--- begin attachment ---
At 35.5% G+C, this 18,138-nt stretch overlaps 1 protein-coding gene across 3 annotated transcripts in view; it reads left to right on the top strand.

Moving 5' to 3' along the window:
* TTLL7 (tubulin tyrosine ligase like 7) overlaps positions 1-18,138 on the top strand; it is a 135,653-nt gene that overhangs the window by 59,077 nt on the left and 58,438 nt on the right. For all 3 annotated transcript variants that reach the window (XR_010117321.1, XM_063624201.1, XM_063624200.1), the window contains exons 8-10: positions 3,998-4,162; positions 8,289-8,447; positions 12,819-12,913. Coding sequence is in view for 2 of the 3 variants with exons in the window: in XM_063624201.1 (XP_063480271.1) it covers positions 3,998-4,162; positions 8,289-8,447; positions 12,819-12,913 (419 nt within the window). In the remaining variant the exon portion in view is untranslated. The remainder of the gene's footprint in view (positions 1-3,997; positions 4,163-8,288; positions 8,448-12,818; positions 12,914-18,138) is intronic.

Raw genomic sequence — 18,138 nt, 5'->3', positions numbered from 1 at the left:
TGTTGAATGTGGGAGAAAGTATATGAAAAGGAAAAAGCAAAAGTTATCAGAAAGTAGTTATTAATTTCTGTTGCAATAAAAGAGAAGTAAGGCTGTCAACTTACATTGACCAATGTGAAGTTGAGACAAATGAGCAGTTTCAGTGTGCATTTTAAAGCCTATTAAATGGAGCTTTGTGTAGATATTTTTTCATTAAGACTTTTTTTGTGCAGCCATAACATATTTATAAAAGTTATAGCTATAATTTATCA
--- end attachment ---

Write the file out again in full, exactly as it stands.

At 35.5% G+C, this 18,138-nt stretch overlaps 1 protein-coding gene across 3 annotated transcripts in view; it reads left to right on the top strand.

Moving 5' to 3' along the window:
* TTLL7 (tubulin tyrosine ligase like 7) overlaps positions 1-18,138 on the top strand; it is a 135,653-nt gene that overhangs the window by 59,077 nt on the left and 58,438 nt on the right. For all 3 annotated transcript variants that reach the window (XR_010117321.1, XM_063624201.1, XM_063624200.1), the window contains exons 8-10: positions 3,998-4,162; positions 8,289-8,447; positions 12,819-12,913. Coding sequence is in view for 2 of the 3 variants with exons in the window: in XM_063624201.1 (XP_063480271.1) it covers positions 3,998-4,162; positions 8,289-8,447; positions 12,819-12,913 (419 nt within the window). In the remaining variant the exon portion in view is untranslated. The remainder of the gene's footprint in view (positions 1-3,997; positions 4,163-8,288; positions 8,448-12,818; positions 12,914-18,138) is intronic.

Raw genomic sequence — 18,138 nt, 5'->3', positions numbered from 1 at the left:
TGTTGAATGTGGGAGAAAGTATATGAAAAGGAAAAAGCAAAAGTTATCAGAAAGTAGTTATTAATTTCTGTTGCAATAAAAGAGAAGTAAGGCTGTCAACTTACATTGACCAATGTGAAGTTGAGACAAATGAGCAGTTTCAGTGTGCATTTTAAAGCCTATTAAATGGAGCTTTGTGTAGATATTTTTTCATTAAGACTTTTTTTGTGCAGCCATAACATATTTATAAAAGTTATAGCTATAATTTATCA